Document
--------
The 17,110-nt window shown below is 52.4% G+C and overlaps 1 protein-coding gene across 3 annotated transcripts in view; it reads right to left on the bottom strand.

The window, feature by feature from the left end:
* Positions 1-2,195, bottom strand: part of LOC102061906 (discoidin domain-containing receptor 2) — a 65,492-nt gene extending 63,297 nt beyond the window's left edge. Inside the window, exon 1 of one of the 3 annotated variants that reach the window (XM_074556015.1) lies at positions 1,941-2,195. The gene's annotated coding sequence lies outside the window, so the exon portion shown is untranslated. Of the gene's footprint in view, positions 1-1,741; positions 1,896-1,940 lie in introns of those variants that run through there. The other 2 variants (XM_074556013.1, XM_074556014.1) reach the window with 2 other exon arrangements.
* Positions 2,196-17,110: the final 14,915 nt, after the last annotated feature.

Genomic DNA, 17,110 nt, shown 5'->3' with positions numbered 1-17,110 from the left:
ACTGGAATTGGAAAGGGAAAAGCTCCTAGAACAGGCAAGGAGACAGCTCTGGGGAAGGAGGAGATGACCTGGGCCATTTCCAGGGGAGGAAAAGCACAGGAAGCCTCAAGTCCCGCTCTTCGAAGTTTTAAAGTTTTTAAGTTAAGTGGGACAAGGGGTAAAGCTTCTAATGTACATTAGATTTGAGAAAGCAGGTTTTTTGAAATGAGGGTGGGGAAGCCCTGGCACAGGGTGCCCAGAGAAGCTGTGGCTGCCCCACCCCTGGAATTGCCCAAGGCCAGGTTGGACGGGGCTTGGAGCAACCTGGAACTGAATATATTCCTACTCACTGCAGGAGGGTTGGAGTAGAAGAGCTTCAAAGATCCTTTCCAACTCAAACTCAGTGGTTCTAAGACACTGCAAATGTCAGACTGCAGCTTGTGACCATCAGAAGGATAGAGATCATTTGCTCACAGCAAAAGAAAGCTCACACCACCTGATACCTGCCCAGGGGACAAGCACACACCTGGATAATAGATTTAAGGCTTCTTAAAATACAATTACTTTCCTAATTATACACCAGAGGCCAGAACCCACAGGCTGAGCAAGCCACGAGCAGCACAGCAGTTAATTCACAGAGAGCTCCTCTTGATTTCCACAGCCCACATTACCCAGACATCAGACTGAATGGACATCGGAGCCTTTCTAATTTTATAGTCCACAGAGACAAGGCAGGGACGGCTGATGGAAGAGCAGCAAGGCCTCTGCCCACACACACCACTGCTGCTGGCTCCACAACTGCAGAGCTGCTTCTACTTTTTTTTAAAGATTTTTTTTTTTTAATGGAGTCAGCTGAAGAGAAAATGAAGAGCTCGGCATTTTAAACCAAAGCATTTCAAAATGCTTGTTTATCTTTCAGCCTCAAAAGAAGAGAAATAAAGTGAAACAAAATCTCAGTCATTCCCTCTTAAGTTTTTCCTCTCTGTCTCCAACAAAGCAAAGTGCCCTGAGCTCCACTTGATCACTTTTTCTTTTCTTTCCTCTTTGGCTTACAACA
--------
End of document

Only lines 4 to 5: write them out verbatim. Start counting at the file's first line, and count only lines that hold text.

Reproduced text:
* Positions 2,196-17,110: the final 14,915 nt, after the last annotated feature.

Genomic DNA, 17,110 nt, shown 5'->3' with positions numbered 1-17,110 from the left: